by Emily Reuben
This review is based on the Nintendo Switch version of The Legend of Zelda: Breath of the Wild.
The Legend of Zelda: Breath of the Wild seems to have abandoned the classic Zelda game structure. The newest entry in the venerable franchise has adopted major elements from open-world games. How does it reconcile the classic style with the modern elements while managing to stand out from similar entries in the genre?
Simple story lets gameplay shine
Breath of the Wild begins with Link awakening after a hundred year slumber in the Shrine of Resurrection. Shortly after, an old man guides Link through the initial area of the game, slowly revealing events of the past.
Essentially, a hundred years prior to Link’s awakening, an evil force known as Calamity Ganon had attacked the familiar kingdom of Hyrule. In an attempt to defeat Calamity Ganon, Princess Zelda deployed a cast of heroes to face Ganon, but fell one by one. Knowing Link was imperative to Ganon’s defeat, she saved the then fatally wounded Link and had him preserved in the Shrine of Resurrection while she faced Ganon alone. Now trapped as Ganon’s prisoner, Princess Zelda’s only hope is Link who must rescue Hyrule from Ganon’s evil grasp.
As the game progresses, more elements of the story unlock to reveal a deeper narrative. There are smaller, other aspects of the story that gradually reveal more of past events, allowing for a few interesting plot developments. These plot developments aren’t exactly groundbreaking or innovative, however there is enough substance to warrant genuine interest. This narrative is similar to tons of other RPGs. This is not necessarily a negative aspect of Breath of the Wild; the focus of the game lies more in the gameplay than in the story. Overall, the simplicity allows for an easy to follow story that remains from growing contrived while still providing a satisfying narrative.
Survival, exploration and imminent death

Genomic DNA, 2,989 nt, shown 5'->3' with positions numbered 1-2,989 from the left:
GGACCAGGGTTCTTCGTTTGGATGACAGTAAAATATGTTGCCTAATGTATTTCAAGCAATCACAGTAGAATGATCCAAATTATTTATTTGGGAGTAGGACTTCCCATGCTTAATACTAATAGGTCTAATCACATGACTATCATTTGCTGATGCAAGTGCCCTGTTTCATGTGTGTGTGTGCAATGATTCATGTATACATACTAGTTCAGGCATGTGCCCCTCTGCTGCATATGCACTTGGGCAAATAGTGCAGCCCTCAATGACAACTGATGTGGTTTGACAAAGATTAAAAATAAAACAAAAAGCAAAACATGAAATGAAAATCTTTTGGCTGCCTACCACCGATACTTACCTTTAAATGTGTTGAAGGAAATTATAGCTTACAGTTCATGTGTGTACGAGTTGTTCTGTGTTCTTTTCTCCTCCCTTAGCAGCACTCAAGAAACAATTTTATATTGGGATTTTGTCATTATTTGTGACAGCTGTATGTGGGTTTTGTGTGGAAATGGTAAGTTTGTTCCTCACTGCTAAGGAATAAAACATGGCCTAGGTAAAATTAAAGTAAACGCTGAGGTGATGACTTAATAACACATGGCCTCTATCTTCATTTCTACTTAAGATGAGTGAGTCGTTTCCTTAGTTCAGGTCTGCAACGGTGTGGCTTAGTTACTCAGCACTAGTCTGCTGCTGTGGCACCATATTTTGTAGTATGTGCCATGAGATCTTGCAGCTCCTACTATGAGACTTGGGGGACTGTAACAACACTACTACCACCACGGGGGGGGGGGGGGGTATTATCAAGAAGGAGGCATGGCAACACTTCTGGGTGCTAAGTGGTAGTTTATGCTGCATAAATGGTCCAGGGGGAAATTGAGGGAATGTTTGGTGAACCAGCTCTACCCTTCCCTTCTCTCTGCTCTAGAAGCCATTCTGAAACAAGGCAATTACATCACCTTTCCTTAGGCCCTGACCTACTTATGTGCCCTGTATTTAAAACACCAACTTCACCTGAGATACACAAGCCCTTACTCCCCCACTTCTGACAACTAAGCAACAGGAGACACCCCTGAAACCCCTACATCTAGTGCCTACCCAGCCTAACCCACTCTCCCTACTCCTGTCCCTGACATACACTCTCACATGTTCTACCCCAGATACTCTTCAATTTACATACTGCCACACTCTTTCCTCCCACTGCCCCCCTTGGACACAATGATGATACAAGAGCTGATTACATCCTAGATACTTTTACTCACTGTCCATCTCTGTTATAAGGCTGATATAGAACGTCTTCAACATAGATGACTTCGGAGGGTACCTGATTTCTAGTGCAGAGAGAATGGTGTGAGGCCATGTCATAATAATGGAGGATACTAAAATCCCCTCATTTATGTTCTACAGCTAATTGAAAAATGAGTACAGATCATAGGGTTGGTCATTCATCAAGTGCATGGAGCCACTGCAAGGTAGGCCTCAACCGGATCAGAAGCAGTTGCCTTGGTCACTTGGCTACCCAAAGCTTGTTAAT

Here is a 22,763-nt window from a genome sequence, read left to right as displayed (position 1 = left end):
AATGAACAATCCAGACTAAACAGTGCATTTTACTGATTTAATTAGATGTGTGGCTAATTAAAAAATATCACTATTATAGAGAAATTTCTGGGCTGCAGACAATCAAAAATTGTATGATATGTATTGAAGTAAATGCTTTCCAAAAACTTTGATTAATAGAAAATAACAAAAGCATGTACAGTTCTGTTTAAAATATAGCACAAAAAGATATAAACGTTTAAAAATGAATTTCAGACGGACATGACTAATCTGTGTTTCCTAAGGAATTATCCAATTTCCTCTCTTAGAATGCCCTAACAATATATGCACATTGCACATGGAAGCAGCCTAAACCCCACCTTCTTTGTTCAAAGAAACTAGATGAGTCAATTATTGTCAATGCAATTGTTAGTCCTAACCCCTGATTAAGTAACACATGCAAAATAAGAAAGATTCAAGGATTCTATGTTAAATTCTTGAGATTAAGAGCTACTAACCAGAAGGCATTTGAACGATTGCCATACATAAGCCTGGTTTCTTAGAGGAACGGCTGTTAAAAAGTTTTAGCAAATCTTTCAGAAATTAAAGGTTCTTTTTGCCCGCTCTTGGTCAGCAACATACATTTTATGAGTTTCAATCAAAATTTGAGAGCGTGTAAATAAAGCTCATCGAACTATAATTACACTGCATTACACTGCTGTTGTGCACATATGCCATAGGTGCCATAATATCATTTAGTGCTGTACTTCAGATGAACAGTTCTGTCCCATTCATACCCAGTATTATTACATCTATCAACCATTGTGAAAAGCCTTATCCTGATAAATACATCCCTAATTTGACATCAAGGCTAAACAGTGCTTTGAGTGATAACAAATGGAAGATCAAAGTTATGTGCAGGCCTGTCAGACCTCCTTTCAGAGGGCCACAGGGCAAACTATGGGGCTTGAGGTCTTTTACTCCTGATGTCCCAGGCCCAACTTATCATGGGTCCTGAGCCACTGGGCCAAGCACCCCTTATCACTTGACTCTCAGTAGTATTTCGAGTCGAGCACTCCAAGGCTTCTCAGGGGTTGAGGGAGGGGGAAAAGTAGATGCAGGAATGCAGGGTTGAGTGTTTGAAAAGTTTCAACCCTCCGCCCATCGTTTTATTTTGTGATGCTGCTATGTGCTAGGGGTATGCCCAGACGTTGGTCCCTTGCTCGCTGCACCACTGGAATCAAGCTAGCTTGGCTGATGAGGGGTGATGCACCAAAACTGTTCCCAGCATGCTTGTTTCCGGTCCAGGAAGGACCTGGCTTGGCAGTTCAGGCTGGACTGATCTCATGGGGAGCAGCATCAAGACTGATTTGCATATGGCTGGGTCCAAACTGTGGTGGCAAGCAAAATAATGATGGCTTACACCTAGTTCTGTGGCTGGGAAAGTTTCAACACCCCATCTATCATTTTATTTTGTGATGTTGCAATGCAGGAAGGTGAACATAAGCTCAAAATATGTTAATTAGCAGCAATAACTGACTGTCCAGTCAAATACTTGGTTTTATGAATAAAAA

The amount of possibilities related to survival and strategic planning make Breath of the Wild a unique experience even for those who have played other open world games.
Instead of focusing on story, Breath of the Wild places most of its attention on gameplay, featuring vastly different mechanics than past Zelda titles. Breath of the Wild places a heavy emphasis on survival; thus elements of the wild play a much larger role in the game than in past titles in the franchise as well as other modern open world games. Weather can impair Link’s progression by lowering his body temperature which eventually results in death, making slopes difficult to climb due to rain, or spawning deadly lightning strikes. With this in mind, players must take various aspects of the environment into account in order to survive. While this is an immersive aspect of the game, it can become quite grating when virtually anything can kill you. Simply walking around in the rain can cause uncertainty when the threat of electrocution looms overhead. These environmental threats could result in multiple resets and slowed progression, but ultimately the survival aspect of Breath of the Wild is a refreshing, unique addition and adds a layer of difficulty that is welcome in the franchise.
Link’s physical limits also pose a challenge while braving the wilderness. At the beginning of the game, Link has three hearts and a small amount of stamina to venture the world. Stamina is a major concern as it is used when swimming, climbing, running, and paragliding. With the exception of running, when Link’s stamina empties while performing an activity, he will either drown or likely fall to his death. Because of this, stamina must be carefully managed. This mechanic serves as a great balance to keep the game from being too easy; everything can be explored, but exploring everything isn’t necessarily a walk in the park.